The drug combination of choice for M. terrae infection depends on the tissue involved but most commonly would include all three drugs: azithromycin or clarithromycinAND ethambutol AND rifampin. The possibility of adding an aminoglycoside to the regimen, namely amikacin depends on the urgency of the clinical situation and the risks and benefits in the specific case. Amikacin is usually susceptible in vitro, but the systemic or nephro-toxicity may preclude its inclusion unless it is possible to implant amikacin beads after surgical debridement of the affected tissues. The recommended duration of therapy is for at least 12 months when tissues such as bone and tendons are involved (Table 1).


Adjunctive therapy using surgery with infections involving the bone, joint and tendons is likely crucial to the overall successful outcome. The debridement or resection of relatively avascular tissue, such as soft tissue sites of the hand and the destroyed lung segments or lobes may be an important adjunct to the multi-drug regimen. The use of aminoglycoside beads (i.e., amikacin) in bone and joint infections to achieve higher local drug concentrations and to minimize systemic toxicity is conceptually attractive, but implementing such treatments is often challenging because of limited tissue spaces involved and wound closure constraints, especially for the tendons of the hand.


Vaccines are not available.

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To monitor therapy in most infections with M. terrae, the clinician can follow the healing of the surgically debrided wounds and the resolution of chronic inflammation or drainage while on anti-mycobacterial therapy. Like other chronic infections, the C-reactive protein (CRP) may be followed to a normal level as therapy progresses; however, the CRP may be normal to begin with and its use is not standardized in this rare infection.


While there are no specific preventive or control measures in place, based on the cases observed, avoidance of inoculation injury appears to be the best deterrent to getting this disease. There is no agent known to be appropriate for prophylaxis of this infection. Nor is there any specific guideline for infection control based on known facts of infectivity of this organism. It appears the organism is not communicable person to person as there is no precedent for this type of transmission of infection and thus precautions even for household contacts beyond the usual universal precautions appear unnecessary.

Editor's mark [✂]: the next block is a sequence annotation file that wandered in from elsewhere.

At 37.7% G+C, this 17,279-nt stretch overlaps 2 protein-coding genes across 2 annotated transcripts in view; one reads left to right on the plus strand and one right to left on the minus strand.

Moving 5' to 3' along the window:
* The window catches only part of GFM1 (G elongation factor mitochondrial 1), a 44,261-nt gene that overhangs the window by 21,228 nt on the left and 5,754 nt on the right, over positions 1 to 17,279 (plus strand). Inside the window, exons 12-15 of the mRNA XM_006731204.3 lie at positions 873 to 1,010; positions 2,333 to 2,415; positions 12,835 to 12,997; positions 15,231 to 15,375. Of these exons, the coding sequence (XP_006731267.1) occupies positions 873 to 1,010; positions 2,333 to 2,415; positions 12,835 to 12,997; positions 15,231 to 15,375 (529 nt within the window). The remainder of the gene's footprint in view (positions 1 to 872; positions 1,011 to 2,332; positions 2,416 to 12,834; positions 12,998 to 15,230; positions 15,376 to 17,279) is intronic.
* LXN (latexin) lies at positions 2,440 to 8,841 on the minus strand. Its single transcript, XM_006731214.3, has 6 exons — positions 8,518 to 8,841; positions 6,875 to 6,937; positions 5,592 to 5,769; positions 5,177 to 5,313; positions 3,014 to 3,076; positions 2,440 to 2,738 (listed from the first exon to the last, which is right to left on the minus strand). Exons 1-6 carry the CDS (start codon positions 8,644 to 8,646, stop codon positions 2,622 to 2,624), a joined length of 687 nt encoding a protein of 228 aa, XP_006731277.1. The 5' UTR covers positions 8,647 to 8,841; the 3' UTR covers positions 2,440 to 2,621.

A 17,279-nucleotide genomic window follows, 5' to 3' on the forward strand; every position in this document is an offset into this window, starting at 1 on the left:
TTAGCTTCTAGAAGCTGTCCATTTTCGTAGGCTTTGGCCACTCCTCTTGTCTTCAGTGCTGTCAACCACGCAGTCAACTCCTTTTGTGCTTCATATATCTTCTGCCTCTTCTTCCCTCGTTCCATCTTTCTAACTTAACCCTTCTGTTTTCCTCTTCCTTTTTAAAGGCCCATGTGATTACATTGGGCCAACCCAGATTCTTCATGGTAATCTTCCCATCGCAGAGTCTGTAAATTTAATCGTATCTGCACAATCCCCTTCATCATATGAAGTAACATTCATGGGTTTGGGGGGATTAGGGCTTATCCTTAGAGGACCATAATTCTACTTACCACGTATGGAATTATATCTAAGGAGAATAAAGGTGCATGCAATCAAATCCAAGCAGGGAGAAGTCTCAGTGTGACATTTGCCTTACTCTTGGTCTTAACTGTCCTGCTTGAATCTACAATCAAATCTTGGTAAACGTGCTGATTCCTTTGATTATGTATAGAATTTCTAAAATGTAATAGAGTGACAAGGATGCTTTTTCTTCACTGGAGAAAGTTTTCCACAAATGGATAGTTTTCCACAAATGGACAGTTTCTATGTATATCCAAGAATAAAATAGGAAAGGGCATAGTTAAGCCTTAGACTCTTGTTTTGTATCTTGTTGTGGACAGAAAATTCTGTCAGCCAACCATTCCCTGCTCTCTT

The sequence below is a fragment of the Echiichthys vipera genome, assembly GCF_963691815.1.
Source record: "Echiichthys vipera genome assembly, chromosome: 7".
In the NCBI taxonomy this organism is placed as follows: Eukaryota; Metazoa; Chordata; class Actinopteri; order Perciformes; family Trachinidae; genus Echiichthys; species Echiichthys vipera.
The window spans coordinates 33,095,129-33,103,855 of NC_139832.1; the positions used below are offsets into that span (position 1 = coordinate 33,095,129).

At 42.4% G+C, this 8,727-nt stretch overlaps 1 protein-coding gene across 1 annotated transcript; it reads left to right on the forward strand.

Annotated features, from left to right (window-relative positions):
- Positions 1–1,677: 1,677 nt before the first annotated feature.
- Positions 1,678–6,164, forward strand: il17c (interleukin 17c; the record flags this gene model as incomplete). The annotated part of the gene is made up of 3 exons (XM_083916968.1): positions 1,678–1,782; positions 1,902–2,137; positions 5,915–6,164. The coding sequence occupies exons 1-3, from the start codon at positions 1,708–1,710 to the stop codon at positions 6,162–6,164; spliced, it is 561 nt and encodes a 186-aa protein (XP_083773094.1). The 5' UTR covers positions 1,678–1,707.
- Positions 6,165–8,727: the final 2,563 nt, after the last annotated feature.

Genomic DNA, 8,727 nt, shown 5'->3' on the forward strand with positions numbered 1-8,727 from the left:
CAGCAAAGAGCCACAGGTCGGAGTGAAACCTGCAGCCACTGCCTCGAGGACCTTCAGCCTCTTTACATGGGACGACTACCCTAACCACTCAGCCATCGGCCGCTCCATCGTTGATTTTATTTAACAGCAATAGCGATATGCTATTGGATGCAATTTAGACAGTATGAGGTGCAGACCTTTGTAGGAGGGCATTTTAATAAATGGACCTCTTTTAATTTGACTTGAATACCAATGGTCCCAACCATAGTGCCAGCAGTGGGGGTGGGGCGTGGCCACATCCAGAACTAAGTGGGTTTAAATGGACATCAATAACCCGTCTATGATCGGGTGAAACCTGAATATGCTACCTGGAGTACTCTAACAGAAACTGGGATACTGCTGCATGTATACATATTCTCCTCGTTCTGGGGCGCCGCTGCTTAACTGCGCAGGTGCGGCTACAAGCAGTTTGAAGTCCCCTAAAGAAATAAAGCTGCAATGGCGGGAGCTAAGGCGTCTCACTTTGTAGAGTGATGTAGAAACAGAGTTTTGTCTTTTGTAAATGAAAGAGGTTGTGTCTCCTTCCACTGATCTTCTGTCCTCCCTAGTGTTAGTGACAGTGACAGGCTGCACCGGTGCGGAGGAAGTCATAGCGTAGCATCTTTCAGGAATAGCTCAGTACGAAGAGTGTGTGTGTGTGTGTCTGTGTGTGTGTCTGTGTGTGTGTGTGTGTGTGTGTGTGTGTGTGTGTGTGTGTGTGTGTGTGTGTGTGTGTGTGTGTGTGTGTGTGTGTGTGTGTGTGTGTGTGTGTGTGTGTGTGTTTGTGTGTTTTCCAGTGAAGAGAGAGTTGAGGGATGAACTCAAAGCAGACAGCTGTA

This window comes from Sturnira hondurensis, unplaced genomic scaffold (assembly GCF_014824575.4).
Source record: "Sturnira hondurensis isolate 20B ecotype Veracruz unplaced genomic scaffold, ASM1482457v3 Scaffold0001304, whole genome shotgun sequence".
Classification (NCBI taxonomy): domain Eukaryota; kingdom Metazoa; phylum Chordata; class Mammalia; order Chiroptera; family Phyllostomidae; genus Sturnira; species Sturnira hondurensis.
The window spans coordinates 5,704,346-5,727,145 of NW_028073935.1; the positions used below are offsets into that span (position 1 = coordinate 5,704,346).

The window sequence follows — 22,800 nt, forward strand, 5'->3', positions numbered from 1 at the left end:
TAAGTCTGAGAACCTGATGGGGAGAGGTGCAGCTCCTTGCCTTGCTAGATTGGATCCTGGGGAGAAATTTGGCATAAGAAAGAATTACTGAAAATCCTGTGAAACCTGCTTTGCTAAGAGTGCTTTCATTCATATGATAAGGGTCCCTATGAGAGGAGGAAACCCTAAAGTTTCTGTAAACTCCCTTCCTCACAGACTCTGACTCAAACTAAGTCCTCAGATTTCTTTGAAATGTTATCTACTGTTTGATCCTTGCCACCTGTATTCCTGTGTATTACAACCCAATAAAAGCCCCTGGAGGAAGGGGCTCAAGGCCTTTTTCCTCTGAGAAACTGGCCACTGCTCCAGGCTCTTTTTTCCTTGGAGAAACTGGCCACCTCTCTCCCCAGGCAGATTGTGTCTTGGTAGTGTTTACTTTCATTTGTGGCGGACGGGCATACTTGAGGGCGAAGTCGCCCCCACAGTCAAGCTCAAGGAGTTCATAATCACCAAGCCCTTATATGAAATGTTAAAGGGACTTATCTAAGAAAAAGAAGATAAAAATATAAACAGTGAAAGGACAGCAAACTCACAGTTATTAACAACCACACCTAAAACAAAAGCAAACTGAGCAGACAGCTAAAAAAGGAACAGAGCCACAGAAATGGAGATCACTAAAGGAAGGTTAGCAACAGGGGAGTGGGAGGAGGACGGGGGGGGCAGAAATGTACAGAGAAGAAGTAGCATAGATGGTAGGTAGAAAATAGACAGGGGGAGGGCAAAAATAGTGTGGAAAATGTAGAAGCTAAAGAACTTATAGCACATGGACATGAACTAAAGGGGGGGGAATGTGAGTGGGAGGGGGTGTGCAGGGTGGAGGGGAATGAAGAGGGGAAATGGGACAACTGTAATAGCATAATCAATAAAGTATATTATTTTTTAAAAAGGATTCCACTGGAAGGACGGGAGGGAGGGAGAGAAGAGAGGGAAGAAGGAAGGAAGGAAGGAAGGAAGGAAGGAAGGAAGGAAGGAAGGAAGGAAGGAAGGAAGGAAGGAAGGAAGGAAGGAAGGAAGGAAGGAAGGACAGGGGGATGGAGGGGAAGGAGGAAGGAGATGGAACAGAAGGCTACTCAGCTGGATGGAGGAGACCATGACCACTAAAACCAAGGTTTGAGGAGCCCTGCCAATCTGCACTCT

1. Carbonara S, Tortoli E, Costa D, Monno L, Fiorentino G, Grimaldi A, Boscia D, Rollo MA, Pastore P, and Angarano G. Disseminated Mycobacterium terrae Infection in a Patient with Advanced Human Immunodeficiency Virus Disease. Clinical Infectious Diseases 2000;30:831–835. [PubMed]

2. Smith DS, Lindholm-Levy P, Huitt GA, Heifets LB, Cook JL. Mycobacterium terrae: Case Reports, Literature Review and In Vitro Susceptibility Testing. Clinical Infectious Diseases 2000;30:444-453.[PubMed]

Table 1. Treatments for M. terrae

  First choice Alternatives Comments


Azithromycin 500mg PO q day


Ethambutol 15-20 mg/kg/day PO


Rifampin 600mg PO q day


Amikacin 7.5mg/kg IM or IV q 12h


OR Clarithromycin 250-500 mg PO

BID (Max 1g/day)





OR Amikacin Beads implanted at

the site of surgical debridement

Duration of therapy

is for a minimum of

12 months


What's New

Milne B, et al. Infectious arthritis of the knee caused by Mycobacterium terrae: a case report. J Orthop Surg (Hong Kong). 2009 Apr;17:103-8.



Clinical Manifestations

Laboratory Diagnosis